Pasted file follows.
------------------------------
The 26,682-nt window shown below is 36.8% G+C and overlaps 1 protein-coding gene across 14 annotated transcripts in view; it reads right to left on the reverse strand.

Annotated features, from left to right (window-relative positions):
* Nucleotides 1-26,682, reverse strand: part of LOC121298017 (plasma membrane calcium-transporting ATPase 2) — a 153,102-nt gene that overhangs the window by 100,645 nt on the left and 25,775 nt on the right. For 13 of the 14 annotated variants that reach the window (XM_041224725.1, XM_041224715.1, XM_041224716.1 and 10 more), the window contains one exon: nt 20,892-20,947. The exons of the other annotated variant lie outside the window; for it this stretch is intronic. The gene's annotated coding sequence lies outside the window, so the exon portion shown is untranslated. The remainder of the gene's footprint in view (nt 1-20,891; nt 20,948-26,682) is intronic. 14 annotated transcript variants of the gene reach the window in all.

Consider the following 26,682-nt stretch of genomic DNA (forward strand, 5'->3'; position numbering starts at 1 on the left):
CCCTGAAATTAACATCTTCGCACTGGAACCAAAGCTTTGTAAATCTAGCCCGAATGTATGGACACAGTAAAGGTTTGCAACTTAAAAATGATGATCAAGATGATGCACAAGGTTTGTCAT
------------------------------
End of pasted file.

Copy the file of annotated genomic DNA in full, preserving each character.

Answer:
The 26,682-nt window shown below is 36.8% G+C and overlaps 1 protein-coding gene across 14 annotated transcripts in view; it reads right to left on the reverse strand.

Annotated features, from left to right (window-relative positions):
* Nucleotides 1-26,682, reverse strand: part of LOC121298017 (plasma membrane calcium-transporting ATPase 2) — a 153,102-nt gene that overhangs the window by 100,645 nt on the left and 25,775 nt on the right. For 13 of the 14 annotated variants that reach the window (XM_041224725.1, XM_041224715.1, XM_041224716.1 and 10 more), the window contains one exon: nt 20,892-20,947. The exons of the other annotated variant lie outside the window; for it this stretch is intronic. The gene's annotated coding sequence lies outside the window, so the exon portion shown is untranslated. The remainder of the gene's footprint in view (nt 1-20,891; nt 20,948-26,682) is intronic. 14 annotated transcript variants of the gene reach the window in all.

Consider the following 26,682-nt stretch of genomic DNA (forward strand, 5'->3'; position numbering starts at 1 on the left):
CCCTGAAATTAACATCTTCGCACTGGAACCAAAGCTTTGTAAATCTAGCCCGAATGTATGGACACAGTAAAGGTTTGCAACTTAAAAATGATGATCAAGATGATGCACAAGGTTTGTCAT